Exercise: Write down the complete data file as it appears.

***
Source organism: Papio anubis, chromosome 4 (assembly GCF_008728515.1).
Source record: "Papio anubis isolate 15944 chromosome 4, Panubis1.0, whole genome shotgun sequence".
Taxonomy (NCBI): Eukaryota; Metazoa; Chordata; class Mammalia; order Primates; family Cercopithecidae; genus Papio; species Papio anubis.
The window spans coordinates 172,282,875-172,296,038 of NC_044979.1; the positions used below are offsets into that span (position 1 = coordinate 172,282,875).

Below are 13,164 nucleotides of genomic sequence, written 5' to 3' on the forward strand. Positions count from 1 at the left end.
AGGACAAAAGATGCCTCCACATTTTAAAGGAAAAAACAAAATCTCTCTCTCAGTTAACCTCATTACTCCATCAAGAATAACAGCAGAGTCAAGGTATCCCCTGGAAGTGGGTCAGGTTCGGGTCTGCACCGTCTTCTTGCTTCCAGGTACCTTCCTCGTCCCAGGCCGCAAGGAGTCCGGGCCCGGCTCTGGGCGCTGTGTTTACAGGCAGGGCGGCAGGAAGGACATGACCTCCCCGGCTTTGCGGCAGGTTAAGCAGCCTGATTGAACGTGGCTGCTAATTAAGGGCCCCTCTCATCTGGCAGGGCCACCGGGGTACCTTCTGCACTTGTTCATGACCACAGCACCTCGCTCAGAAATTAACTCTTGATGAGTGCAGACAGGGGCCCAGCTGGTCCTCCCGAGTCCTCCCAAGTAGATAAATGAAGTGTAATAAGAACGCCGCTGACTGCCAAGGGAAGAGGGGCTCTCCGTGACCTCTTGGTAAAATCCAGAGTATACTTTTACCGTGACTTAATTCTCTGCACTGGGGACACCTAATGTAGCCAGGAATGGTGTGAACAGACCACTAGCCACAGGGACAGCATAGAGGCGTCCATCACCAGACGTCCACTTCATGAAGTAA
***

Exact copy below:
Source organism: Papio anubis, chromosome 4 (assembly GCF_008728515.1).
Source record: "Papio anubis isolate 15944 chromosome 4, Panubis1.0, whole genome shotgun sequence".
Taxonomy (NCBI): Eukaryota; Metazoa; Chordata; class Mammalia; order Primates; family Cercopithecidae; genus Papio; species Papio anubis.
The window spans coordinates 172,282,875-172,296,038 of NC_044979.1; the positions used below are offsets into that span (position 1 = coordinate 172,282,875).

Below are 13,164 nucleotides of genomic sequence, written 5' to 3' on the forward strand. Positions count from 1 at the left end.
AGGACAAAAGATGCCTCCACATTTTAAAGGAAAAAACAAAATCTCTCTCTCAGTTAACCTCATTACTCCATCAAGAATAACAGCAGAGTCAAGGTATCCCCTGGAAGTGGGTCAGGTTCGGGTCTGCACCGTCTTCTTGCTTCCAGGTACCTTCCTCGTCCCAGGCCGCAAGGAGTCCGGGCCCGGCTCTGGGCGCTGTGTTTACAGGCAGGGCGGCAGGAAGGACATGACCTCCCCGGCTTTGCGGCAGGTTAAGCAGCCTGATTGAACGTGGCTGCTAATTAAGGGCCCCTCTCATCTGGCAGGGCCACCGGGGTACCTTCTGCACTTGTTCATGACCACAGCACCTCGCTCAGAAATTAACTCTTGATGAGTGCAGACAGGGGCCCAGCTGGTCCTCCCGAGTCCTCCCAAGTAGATAAATGAAGTGTAATAAGAACGCCGCTGACTGCCAAGGGAAGAGGGGCTCTCCGTGACCTCTTGGTAAAATCCAGAGTATACTTTTACCGTGACTTAATTCTCTGCACTGGGGACACCTAATGTAGCCAGGAATGGTGTGAACAGACCACTAGCCACAGGGACAGCATAGAGGCGTCCATCACCAGACGTCCACTTCATGAAGTAA